Tuesday, May 29, 2007

Kids, Schedules and Holidays

What kind of holiday schedule works best for you?

Negotiating custody agreement sometimes involves lots of time and heartache. Once the difficult decisions are behind you (who has primary custody, where will the children live, what is the day to day schedule), a holiday and vacation schedule must be coordinated.

Since this is sometimes the last step in the process, it can get shortchanged. Some people slap any old holiday schedule together, thinking the other parent will be flexible when the time comes.

The Memorial Day Holiday weekend reminded me of some of the hurdles that separated families face. For example, if your holiday schedule simple says "alternate and rotate holidays" does that mean that you see your child only for Memorial Day or for the entire weekend?

Be ready for this step in custody negotiations by first listing the major holidays and how you usually like to celebrate. For example, if you go to the shore every Memorial Day Weekend, you may want to define your holiday as the entire weekend, from Friday through Monday evening, rather than just the Monday holiday.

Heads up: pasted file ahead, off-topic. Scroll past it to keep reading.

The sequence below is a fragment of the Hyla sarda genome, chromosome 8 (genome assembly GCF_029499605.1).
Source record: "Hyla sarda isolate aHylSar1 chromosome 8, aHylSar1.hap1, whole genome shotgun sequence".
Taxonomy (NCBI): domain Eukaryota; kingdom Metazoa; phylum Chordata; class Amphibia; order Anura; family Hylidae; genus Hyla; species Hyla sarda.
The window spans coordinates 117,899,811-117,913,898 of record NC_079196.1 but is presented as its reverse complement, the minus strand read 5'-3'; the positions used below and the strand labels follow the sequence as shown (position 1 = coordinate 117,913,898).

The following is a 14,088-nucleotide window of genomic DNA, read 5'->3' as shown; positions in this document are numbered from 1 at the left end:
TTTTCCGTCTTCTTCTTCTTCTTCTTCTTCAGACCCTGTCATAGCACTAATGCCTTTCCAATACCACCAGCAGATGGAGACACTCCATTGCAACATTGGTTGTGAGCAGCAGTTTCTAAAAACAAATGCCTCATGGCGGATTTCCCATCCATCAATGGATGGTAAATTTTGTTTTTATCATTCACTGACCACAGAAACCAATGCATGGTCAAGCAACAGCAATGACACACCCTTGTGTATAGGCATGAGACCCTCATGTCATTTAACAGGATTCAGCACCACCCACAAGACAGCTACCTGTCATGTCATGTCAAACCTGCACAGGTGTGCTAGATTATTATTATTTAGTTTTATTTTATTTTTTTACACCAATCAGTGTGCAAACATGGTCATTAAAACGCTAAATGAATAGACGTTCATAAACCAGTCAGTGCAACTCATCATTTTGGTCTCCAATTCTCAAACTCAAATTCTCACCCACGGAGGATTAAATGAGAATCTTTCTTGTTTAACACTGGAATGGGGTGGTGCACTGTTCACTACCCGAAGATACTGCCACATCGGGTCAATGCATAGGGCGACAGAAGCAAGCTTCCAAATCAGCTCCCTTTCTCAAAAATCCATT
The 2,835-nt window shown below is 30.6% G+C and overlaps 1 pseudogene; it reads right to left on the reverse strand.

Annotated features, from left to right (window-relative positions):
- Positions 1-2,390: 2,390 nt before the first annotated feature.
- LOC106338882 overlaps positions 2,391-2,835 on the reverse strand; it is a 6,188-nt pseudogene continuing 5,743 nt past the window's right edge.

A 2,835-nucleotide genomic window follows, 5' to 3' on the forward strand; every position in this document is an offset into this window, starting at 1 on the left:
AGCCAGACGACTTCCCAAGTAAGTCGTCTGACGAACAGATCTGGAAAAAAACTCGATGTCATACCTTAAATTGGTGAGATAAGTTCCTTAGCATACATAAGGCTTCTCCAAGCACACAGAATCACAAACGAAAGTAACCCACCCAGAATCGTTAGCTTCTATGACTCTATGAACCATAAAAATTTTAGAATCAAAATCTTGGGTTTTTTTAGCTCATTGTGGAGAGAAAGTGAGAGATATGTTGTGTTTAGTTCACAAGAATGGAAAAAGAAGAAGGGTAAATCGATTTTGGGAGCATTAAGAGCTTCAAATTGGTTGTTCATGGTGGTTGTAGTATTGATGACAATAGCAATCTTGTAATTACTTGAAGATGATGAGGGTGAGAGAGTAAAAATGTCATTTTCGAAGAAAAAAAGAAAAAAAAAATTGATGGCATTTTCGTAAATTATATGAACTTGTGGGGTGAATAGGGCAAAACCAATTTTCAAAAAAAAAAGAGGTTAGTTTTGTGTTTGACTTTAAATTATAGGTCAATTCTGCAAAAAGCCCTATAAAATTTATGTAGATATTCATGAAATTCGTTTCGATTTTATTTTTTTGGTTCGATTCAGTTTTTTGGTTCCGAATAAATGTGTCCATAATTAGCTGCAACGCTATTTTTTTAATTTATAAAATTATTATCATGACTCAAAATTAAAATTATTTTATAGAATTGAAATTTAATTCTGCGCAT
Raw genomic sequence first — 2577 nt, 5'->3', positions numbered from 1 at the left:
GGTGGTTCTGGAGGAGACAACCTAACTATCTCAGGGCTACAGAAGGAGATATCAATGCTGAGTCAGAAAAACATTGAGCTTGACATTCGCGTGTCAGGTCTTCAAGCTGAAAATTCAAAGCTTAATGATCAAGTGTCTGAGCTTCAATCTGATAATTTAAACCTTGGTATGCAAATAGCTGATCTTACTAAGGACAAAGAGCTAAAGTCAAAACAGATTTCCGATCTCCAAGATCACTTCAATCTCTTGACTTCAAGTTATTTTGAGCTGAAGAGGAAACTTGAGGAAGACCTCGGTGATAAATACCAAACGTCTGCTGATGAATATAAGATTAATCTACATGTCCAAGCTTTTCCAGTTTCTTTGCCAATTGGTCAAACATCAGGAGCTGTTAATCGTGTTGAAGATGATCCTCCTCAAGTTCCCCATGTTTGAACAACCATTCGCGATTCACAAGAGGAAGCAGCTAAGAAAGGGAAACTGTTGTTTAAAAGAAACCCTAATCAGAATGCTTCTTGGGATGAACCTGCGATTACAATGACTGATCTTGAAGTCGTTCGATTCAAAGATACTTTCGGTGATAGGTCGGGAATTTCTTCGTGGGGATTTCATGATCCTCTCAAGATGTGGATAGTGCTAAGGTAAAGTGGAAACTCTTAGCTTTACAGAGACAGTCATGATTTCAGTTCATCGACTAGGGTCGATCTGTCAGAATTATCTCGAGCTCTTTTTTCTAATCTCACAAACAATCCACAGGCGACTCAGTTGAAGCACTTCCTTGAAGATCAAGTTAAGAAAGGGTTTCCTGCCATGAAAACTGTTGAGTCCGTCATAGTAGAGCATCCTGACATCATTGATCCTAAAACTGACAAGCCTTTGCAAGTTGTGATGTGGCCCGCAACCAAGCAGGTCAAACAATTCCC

Do you celebrate Christmas Eve dinner with your family or a big Christmas Day extravaganza? How does your family celebrate Passover? Do you always go out of town for Thanksgiving so that your Thanksgiving holiday must be defined as Wednesday after school through Sunday evening?

If you ask yourself these questions now, and give yourself time to mull it over, you will be ready to negotiate a holiday schedule that fits with your way of life. Additionally, once you map it out, you may realize that some holidays simply are not important to you -- and you can give them to your spouse, in exchange for something more important.

So start by listing ALL public holidays (even ones you normally do not celebrate, like three day weekend school holidays) and then list ALL religious holidays that are important to you. Do not forget your birthday, your child's birthday and Mother's Day and Father's Day. THen, jot down your wish list so you have a starting point.

Most people like to alternate and rotate by even and odd years. For example, in odd years, Mom gets Thanksgiving and Dad gets Christmas. Sketch it all out on a calendar so you can see how it falls throughout one year.

By being prepared, you can better your chances of getting a schedule that fits your life, and make the whole separation process a little less unpleasant.

1 comment:

Anonymous said...

And be prepared for your ex to want a change if s/he remarries and the new spouse has different ideas.

My ex is jewish, so Christmas time is spent with me. Now that he has remarried another non-jew, he is asking that Christmas alternate each year.